We all want and need winning formulas. We all need growth. And although we are now in a New World, the Old Business Models will be required to keep excitement in-check with reality.

As usual, if you would like to share this with other colleagues please feel free to distribute.

Competitive Differentiation…lost in definition

This post has been prompted by an article that I saw in the Harvard Business Review (excellent insight and part of my daily reading!) yesterday where the author was putting a ‘limited value’ perspective on Competitive Differentiation in the modern market. The positioning was that with today’s ultra-competitive markets that there is limited differentiation opportunity and therefore more things come into play to allow the consumer to make their choice i.e. Brand and social decision making.

I was compelled to respond with a contribution to HBR and I would like to share these thoughts with you as a way of us taking the idea of Competitive Differentiation forward in the future.

Early thought-leaders such as Michael Porter brought us an angle and insight on being competitive through being ‘Differentiated’. That spawned a basket full of activities from eager disciples seeking to practice what was quite clearly a profound piece of strategic thinking.

The article suggested that in a lot of Business Sector’s differentiation is no longer possible as all the players make and sell things similar to each other in look, feel and functionality. Which is predominantly true.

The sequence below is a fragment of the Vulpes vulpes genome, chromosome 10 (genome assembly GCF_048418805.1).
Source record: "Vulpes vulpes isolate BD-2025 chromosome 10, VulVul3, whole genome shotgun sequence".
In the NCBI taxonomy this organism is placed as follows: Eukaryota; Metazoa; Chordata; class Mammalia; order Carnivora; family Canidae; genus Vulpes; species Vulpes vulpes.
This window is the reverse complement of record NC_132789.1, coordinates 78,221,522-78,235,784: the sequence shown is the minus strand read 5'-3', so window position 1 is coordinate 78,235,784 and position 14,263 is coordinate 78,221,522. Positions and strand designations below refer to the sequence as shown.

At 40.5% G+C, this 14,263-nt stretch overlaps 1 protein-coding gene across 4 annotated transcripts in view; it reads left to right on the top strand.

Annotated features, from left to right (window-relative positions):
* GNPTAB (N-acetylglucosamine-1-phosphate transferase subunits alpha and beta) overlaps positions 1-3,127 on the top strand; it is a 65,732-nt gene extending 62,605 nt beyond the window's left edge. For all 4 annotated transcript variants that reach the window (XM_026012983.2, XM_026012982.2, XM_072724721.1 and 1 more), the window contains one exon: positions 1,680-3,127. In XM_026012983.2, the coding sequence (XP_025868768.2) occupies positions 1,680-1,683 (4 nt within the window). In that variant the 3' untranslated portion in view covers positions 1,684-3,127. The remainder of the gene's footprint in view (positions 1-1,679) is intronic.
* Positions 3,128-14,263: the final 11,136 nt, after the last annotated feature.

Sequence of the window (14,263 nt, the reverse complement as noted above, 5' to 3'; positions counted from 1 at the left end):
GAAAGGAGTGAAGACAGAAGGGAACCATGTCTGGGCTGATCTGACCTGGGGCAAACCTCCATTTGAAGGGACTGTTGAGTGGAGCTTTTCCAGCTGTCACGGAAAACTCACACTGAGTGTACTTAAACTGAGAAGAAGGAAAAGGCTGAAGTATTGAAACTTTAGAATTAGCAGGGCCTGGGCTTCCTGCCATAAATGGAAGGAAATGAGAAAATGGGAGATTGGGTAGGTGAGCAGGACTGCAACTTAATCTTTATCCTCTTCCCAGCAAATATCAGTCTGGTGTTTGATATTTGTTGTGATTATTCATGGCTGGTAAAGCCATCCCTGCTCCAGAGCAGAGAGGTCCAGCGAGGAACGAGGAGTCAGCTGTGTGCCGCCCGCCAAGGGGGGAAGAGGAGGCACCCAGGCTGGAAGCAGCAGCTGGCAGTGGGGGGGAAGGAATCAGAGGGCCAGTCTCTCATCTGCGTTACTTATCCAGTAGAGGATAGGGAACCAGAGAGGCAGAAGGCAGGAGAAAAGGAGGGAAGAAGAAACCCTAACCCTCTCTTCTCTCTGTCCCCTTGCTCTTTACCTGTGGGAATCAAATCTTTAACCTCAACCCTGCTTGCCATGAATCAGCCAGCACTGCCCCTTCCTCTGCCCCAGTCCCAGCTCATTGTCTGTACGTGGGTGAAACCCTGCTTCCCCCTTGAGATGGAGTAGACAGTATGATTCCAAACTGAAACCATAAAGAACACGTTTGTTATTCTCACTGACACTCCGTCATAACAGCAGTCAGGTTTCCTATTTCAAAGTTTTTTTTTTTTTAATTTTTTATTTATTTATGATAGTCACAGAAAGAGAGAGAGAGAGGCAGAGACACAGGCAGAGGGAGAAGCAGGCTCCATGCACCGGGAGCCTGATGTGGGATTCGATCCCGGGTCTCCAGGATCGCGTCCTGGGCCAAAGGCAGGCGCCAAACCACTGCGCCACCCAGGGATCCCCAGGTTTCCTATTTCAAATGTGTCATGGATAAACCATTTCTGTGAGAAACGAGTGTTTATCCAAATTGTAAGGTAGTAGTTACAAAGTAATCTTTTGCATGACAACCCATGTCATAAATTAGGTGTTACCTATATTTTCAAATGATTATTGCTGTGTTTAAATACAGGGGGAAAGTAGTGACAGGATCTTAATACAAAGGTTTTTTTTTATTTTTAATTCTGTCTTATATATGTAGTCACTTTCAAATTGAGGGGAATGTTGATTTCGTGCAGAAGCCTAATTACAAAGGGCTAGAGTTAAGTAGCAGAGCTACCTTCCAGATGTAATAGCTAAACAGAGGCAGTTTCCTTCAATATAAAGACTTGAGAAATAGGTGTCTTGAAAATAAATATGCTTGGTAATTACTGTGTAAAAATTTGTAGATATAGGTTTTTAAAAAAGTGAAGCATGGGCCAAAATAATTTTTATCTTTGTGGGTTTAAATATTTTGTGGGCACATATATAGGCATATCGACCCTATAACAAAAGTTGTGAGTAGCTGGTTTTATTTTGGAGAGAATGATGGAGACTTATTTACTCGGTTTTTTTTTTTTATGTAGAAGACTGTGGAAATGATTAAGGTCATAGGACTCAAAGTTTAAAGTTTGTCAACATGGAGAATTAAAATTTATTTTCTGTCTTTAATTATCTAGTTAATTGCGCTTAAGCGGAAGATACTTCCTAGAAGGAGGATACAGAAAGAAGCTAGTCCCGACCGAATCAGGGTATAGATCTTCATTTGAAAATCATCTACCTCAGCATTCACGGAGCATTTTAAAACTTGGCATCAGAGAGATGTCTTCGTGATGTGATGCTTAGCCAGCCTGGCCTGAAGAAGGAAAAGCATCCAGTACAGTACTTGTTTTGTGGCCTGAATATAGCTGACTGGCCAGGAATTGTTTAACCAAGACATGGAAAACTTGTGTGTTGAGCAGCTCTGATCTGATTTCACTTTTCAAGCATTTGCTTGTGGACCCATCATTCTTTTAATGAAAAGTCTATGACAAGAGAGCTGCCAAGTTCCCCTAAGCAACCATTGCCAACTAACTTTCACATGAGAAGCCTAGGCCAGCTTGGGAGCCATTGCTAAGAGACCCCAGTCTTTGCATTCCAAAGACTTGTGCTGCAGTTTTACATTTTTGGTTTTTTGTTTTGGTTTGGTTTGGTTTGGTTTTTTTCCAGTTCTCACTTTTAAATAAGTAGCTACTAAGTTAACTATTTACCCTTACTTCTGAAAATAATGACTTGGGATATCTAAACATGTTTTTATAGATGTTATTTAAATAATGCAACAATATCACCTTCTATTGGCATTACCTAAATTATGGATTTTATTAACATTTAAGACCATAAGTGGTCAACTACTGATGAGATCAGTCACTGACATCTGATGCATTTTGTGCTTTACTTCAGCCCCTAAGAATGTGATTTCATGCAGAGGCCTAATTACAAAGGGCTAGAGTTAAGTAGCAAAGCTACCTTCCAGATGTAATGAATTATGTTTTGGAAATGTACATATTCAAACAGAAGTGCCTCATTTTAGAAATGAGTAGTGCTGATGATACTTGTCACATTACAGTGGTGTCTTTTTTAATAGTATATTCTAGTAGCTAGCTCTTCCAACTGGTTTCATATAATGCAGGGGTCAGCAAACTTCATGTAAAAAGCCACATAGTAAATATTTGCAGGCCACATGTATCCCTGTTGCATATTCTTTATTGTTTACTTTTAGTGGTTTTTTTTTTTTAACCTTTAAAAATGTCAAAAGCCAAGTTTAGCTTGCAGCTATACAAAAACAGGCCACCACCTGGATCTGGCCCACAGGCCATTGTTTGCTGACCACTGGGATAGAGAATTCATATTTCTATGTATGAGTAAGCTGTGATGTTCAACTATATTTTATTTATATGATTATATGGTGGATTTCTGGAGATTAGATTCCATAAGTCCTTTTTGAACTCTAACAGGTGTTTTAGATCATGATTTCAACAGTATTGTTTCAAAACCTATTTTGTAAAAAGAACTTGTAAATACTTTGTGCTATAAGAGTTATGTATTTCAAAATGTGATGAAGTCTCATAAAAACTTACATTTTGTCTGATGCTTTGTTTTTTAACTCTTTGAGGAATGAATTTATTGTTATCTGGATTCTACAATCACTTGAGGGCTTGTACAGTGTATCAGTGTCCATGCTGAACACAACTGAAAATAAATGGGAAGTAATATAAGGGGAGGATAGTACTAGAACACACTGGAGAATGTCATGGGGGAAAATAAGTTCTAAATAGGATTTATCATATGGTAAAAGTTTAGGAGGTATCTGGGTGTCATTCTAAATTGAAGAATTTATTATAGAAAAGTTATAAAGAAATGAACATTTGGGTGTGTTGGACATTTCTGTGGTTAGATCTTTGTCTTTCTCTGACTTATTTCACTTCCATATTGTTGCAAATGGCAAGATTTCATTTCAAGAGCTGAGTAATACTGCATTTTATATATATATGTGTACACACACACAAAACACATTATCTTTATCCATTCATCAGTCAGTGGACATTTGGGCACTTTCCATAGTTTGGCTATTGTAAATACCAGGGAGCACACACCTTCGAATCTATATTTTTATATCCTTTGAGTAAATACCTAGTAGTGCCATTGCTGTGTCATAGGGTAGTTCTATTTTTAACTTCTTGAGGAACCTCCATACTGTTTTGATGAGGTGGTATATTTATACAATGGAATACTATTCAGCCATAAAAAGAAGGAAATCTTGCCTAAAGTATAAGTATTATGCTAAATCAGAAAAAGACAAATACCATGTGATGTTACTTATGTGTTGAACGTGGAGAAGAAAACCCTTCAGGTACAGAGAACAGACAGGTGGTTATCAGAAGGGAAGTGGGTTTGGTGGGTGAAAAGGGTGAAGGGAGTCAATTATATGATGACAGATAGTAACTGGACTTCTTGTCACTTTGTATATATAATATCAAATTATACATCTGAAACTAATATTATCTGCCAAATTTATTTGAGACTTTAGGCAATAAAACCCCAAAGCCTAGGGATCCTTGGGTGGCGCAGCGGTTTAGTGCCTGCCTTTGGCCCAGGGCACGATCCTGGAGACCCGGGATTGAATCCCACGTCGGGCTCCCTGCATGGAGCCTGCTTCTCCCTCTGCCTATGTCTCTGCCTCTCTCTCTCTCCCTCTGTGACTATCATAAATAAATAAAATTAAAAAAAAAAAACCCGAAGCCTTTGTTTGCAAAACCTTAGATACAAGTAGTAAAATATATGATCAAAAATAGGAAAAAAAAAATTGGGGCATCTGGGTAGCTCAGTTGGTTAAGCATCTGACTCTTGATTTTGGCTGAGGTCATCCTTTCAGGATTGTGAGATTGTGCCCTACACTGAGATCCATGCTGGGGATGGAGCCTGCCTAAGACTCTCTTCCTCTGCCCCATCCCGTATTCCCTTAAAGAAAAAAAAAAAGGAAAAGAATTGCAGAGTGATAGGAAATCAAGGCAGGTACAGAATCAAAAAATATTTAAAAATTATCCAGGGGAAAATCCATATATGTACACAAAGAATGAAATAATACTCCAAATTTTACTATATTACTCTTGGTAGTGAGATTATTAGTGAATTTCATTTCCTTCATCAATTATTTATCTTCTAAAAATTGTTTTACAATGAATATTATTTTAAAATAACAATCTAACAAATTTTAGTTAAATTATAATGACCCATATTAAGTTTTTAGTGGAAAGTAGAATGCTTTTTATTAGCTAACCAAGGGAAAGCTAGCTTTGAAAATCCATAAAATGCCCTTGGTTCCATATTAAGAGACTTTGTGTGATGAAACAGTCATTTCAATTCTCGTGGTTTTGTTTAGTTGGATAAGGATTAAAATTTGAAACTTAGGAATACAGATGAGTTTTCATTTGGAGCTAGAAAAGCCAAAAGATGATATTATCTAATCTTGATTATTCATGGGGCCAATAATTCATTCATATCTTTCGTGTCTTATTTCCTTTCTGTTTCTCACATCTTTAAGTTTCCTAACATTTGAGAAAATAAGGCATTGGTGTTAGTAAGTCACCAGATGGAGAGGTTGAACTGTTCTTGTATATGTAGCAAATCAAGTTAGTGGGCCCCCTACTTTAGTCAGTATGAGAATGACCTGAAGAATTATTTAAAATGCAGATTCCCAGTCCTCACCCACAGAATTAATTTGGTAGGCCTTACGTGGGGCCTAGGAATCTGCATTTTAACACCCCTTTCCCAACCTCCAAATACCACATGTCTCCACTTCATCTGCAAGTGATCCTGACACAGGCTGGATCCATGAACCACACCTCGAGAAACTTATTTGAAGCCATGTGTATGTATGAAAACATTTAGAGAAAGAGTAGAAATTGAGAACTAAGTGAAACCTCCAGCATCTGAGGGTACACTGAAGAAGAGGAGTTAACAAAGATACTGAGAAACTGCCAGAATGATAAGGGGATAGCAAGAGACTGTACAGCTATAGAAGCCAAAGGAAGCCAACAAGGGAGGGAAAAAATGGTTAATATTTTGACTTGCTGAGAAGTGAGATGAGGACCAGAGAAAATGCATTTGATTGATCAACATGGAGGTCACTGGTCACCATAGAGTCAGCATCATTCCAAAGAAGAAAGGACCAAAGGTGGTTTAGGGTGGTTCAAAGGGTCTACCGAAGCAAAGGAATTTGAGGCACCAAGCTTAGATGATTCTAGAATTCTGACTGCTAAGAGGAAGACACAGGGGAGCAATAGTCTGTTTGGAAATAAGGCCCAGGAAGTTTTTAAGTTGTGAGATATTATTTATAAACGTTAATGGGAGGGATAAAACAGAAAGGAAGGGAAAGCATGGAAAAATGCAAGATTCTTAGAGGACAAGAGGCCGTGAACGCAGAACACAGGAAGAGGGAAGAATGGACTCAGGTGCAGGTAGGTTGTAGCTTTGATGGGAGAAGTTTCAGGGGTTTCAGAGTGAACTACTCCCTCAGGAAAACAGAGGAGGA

However, what we need to consider is that Differentiation is what discerns us as consumers or buyers to think about one product or service versus a rival. Opinions on ‘the best’, ‘the valued’ and ‘ranking’ shape conversation between us and will influence our social recommendations of one product/company against another.

So, if products are all the same what conversation could Opinion Formers possibly have?

Let’s use a current topical industry as an example, the Energy Suppliers. Gas is Gas and Electricity is Electricity. You can price and tariff, but Consumers are starting to understand that over a period of time the Suppliers price very similarly, often based on forces outside their control. However, what should not be taken for granted is the Differentiation of delivering the ‘Me Too’ services that make up each Company’s offering. These are the things that are promised in the slogans and banner headlines when pushing the product and the emotion by which influences Consumer thinking.

So, as a Supplier (and this applies to any industry) if you offer clear and accurate billing, focus on delivering this 100%. If you say that you have a Helpdesk that is available 24/7, then make sure it can deliver when the Customer needs you most, etc. All companies provide these base services, but the Differentiation comes from satisfactory completion of your own marketing claims in the eye of the Consumer.